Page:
By Johnathon Olsen
Earlier this year our favorite computer juggernaut Microsoft set off on what it hoped would be a successful ad campaign to put a stop to Apple's ever-growing popularity. Expectations were high on both ends, so much so that Microsoft shelled out a rumored 10 million dollars to Jerry Seinfeld for his participation and planned on dropping 300 million in total for the campaign. Murmurs spread across the land. Nerds everywhere day-dreamed of the all encompassing awesomeness that such an ad campaign would entail. Finally the day came. Silence. As reported by the British Telegraph "The first advert featuring Gates and Seinfeld was met by a collective scratching of heads as viewers struggled to fathom what the two men's oblique and unfunny discussion had to do with computers." In fact this ad and its followup were so poorly received that Microsoft apparently went to the next phase of the campaign, sans Seinfeld and Gates, ahead of schedule. As mentioned in the quote from The Telegraph the main complaint from people seemed to be that the ad had seemingly no correlation with the product. I however feel that this is a ridiculous claim and would like to show you why.
First off I would like the deal with the pesky Seinfeld issue. His presence in these ads has been held up as proof that the commercials have nothing to do with Microsoft. A big part of this is probably due to the fact that his T.V. show was always said to be about "nothing" and so people see this as some kind of continuation. This is obviously just lazy thinking though and seems to come from people who don't really like Seinfeld in the first place. The second complaint thrown his way is that he doesn't have anything to do with Microsoft. This too is silly. What does Jeff Goldblum have to do with Apple? or Jerry Seinfeld for that matter:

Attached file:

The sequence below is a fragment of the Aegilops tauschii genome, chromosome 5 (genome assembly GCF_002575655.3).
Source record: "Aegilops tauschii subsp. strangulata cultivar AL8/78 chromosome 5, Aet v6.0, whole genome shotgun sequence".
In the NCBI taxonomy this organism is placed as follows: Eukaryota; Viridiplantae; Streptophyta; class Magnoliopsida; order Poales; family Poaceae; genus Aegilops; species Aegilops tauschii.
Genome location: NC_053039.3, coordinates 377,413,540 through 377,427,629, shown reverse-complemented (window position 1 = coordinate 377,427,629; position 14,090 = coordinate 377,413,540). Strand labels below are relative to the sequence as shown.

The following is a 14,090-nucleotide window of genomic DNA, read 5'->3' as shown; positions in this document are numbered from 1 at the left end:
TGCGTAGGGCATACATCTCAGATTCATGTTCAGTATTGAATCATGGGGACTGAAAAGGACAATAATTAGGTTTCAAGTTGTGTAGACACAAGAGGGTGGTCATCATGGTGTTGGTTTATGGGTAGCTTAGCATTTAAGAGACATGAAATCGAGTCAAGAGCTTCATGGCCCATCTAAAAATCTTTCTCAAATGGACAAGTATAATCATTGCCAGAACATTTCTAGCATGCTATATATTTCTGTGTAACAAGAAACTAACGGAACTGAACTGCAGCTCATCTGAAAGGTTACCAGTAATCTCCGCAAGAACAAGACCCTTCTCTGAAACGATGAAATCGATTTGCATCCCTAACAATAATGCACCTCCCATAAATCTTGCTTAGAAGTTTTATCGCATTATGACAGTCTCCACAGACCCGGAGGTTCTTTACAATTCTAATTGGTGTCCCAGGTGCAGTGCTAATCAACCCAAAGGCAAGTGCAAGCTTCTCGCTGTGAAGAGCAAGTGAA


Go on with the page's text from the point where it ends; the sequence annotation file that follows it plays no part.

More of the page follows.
Celebrities have been used in advertising for a long time for two main reasons. The first is that most people in this world are unsure of themselves and don't really know what they like or want unless someone else tells them. The problem arises though of deciding just who to listen to. Because they have often seen these Celebrities, whether it be on T.V. hitting a ball around or on the silver screen living their oh so interesting lives, people feel as if they can trust a Michael Jordan type when deciding what kind of under garments to wear. The second reason that celebrities are often utilized in ads is that they are usually connected in the public conscious with certain ideas that the company hopes will then be connected with their product. So when Apple appropriates the images of Picasso, one of the richest painters ever, and John Lennon, one of four members of the most infamous rock band in the world, they are in fact doing this in hopes that people will think of them as somehow different than the masses. This works because things like art and peace, two ideas heavily associated with them, are still thought of in our society as somehow being on the fringe, even if their proponents are some of the most well known people in the world. Isn't that silly?